Try to stay with your body and your breath throughout the class (throughout the day, also). Whenever you notice that you’re in your head – in some past or future thought – come back to the breath. Come back to the body. A thousand times a day, you can do this!
Let go of your expectations
Notice yourself thinking about what you should be able to do? Stop that. Your yoga class is an awesome opportunity to just celebrate what’s possible today. Each day offers us a different body to work with. Let go of your expectations about what the pose should look like, feel like, how limber you were yesterday, how tight your neck feels today. Let each pose be brand new. Let go of your past experiences. Be curious! Explore and play within a pose. Let go of the word “should.”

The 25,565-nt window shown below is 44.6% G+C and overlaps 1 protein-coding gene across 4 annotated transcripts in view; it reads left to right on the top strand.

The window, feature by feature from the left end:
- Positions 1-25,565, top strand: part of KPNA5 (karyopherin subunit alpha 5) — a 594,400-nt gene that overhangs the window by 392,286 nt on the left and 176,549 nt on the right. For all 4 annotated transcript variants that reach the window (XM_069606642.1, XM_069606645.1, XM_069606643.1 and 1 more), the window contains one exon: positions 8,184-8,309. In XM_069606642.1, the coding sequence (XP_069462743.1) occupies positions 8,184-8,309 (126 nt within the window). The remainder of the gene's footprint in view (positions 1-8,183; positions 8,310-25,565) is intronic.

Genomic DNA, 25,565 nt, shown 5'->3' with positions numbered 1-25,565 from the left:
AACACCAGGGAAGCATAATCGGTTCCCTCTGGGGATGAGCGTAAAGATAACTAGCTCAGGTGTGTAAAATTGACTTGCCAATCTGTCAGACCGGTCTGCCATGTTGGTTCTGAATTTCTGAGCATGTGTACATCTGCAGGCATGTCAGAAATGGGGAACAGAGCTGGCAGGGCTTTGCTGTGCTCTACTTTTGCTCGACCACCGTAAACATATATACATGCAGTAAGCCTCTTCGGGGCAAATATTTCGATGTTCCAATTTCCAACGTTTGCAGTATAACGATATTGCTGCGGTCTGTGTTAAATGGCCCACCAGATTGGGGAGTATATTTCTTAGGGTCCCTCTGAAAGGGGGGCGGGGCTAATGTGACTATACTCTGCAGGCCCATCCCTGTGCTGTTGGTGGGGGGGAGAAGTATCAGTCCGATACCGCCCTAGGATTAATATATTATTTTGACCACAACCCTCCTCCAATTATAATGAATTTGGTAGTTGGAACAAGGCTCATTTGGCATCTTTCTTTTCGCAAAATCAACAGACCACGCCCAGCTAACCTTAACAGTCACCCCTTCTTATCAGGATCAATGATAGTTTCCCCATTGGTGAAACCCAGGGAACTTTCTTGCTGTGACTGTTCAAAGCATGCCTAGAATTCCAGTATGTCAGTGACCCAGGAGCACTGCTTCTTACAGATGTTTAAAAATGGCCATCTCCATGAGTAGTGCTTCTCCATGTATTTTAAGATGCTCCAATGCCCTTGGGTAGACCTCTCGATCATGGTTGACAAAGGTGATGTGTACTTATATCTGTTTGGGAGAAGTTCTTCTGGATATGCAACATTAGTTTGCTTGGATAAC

Change your perspective
Do you always pick the same spot in the room? Pick a different spot. Choose different props than you normally use. Wear something more body conscious instead of something baggy. Just changing your environment a little bit can make a difference in how you perceive the class. If you always dread when ardha chandrasana comes up, maybe try welcoming the challenge instead of inwardly groaning when the teacher asks you to go there. Be curious about what your body can do. Let it be your ally instead of the object of your frustration.
Ask for what you need